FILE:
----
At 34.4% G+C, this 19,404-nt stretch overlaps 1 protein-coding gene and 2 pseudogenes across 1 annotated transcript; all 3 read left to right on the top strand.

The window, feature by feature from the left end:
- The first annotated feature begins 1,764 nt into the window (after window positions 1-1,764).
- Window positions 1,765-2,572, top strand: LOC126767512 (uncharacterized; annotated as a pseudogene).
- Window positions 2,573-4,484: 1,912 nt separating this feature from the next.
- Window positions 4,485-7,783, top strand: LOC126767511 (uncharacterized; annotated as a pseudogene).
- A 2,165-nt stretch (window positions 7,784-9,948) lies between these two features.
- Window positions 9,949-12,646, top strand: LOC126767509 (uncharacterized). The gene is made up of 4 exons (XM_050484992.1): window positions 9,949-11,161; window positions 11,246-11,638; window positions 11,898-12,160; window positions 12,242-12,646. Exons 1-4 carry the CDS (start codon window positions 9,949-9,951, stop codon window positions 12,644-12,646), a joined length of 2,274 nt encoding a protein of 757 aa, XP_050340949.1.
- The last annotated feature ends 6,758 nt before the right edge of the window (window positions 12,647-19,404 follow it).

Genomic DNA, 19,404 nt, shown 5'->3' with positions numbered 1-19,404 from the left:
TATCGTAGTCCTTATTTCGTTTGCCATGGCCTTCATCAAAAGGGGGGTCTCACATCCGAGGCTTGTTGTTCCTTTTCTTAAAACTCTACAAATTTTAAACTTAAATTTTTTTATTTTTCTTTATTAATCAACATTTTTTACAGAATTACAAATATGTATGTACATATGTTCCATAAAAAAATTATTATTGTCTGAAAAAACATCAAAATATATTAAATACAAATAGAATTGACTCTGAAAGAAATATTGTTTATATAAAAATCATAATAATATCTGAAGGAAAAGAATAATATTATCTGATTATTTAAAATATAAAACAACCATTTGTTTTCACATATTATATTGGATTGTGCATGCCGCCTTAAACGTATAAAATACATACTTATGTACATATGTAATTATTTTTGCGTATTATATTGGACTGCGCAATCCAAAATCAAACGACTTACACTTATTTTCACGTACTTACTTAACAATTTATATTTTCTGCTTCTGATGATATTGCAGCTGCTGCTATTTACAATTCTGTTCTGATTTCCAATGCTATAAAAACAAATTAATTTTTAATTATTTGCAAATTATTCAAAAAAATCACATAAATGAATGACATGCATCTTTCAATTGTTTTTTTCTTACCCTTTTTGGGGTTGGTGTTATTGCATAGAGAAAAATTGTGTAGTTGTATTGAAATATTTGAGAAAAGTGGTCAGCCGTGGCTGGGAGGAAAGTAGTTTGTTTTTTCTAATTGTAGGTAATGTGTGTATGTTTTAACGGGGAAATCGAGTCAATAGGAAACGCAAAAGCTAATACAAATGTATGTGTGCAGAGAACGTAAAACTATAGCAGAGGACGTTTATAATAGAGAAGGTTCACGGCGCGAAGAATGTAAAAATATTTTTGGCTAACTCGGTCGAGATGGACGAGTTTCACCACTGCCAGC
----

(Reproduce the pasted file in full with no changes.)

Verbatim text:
At 34.4% G+C, this 19,404-nt stretch overlaps 1 protein-coding gene and 2 pseudogenes across 1 annotated transcript; all 3 read left to right on the top strand.

The window, feature by feature from the left end:
- The first annotated feature begins 1,764 nt into the window (after window positions 1-1,764).
- Window positions 1,765-2,572, top strand: LOC126767512 (uncharacterized; annotated as a pseudogene).
- Window positions 2,573-4,484: 1,912 nt separating this feature from the next.
- Window positions 4,485-7,783, top strand: LOC126767511 (uncharacterized; annotated as a pseudogene).
- A 2,165-nt stretch (window positions 7,784-9,948) lies between these two features.
- Window positions 9,949-12,646, top strand: LOC126767509 (uncharacterized). The gene is made up of 4 exons (XM_050484992.1): window positions 9,949-11,161; window positions 11,246-11,638; window positions 11,898-12,160; window positions 12,242-12,646. Exons 1-4 carry the CDS (start codon window positions 9,949-9,951, stop codon window positions 12,644-12,646), a joined length of 2,274 nt encoding a protein of 757 aa, XP_050340949.1.
- The last annotated feature ends 6,758 nt before the right edge of the window (window positions 12,647-19,404 follow it).

Genomic DNA, 19,404 nt, shown 5'->3' with positions numbered 1-19,404 from the left:
TATCGTAGTCCTTATTTCGTTTGCCATGGCCTTCATCAAAAGGGGGGTCTCACATCCGAGGCTTGTTGTTCCTTTTCTTAAAACTCTACAAATTTTAAACTTAAATTTTTTTATTTTTCTTTATTAATCAACATTTTTTACAGAATTACAAATATGTATGTACATATGTTCCATAAAAAAATTATTATTGTCTGAAAAAACATCAAAATATATTAAATACAAATAGAATTGACTCTGAAAGAAATATTGTTTATATAAAAATCATAATAATATCTGAAGGAAAAGAATAATATTATCTGATTATTTAAAATATAAAACAACCATTTGTTTTCACATATTATATTGGATTGTGCATGCCGCCTTAAACGTATAAAATACATACTTATGTACATATGTAATTATTTTTGCGTATTATATTGGACTGCGCAATCCAAAATCAAACGACTTACACTTATTTTCACGTACTTACTTAACAATTTATATTTTCTGCTTCTGATGATATTGCAGCTGCTGCTATTTACAATTCTGTTCTGATTTCCAATGCTATAAAAACAAATTAATTTTTAATTATTTGCAAATTATTCAAAAAAATCACATAAATGAATGACATGCATCTTTCAATTGTTTTTTTCTTACCCTTTTTGGGGTTGGTGTTATTGCATAGAGAAAAATTGTGTAGTTGTATTGAAATATTTGAGAAAAGTGGTCAGCCGTGGCTGGGAGGAAAGTAGTTTGTTTTTTCTAATTGTAGGTAATGTGTGTATGTTTTAACGGGGAAATCGAGTCAATAGGAAACGCAAAAGCTAATACAAATGTATGTGTGCAGAGAACGTAAAACTATAGCAGAGGACGTTTATAATAGAGAAGGTTCACGGCGCGAAGAATGTAAAAATATTTTTGGCTAACTCGGTCGAGATGGACGAGTTTCACCACTGCCAGC